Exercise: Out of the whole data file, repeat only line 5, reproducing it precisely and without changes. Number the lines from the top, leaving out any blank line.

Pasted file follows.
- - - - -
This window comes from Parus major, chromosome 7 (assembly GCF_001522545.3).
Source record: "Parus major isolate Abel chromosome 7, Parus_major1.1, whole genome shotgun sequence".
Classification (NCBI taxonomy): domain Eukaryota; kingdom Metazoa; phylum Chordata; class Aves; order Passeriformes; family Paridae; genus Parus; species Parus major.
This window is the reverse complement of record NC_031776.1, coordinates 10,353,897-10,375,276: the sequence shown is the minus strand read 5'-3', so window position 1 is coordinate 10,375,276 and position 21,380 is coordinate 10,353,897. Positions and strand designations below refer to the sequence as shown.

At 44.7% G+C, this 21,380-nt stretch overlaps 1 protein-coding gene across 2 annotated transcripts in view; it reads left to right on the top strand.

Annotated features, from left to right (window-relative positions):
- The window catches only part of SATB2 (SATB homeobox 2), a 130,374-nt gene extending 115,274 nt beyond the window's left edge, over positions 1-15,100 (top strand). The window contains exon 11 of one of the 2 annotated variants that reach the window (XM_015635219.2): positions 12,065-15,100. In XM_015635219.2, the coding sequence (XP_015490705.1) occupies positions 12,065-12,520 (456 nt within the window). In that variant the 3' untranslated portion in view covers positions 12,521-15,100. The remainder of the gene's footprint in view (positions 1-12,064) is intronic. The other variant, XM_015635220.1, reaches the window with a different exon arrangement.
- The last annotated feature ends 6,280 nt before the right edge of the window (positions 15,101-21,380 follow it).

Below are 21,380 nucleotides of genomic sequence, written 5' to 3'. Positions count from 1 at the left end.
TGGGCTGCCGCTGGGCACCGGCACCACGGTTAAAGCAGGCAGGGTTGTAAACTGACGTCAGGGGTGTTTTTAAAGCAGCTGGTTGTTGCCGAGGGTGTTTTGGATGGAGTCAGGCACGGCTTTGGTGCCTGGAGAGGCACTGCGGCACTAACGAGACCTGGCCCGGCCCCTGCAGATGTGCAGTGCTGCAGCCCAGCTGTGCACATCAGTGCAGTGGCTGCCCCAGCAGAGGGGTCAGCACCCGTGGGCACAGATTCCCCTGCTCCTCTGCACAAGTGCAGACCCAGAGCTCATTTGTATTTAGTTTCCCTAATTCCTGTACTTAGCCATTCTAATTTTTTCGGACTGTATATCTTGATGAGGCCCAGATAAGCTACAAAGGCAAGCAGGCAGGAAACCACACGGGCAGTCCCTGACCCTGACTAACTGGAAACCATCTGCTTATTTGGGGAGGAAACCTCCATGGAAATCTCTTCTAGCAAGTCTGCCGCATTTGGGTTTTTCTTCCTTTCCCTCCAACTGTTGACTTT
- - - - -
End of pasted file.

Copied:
At 44.7% G+C, this 21,380-nt stretch overlaps 1 protein-coding gene across 2 annotated transcripts in view; it reads left to right on the top strand.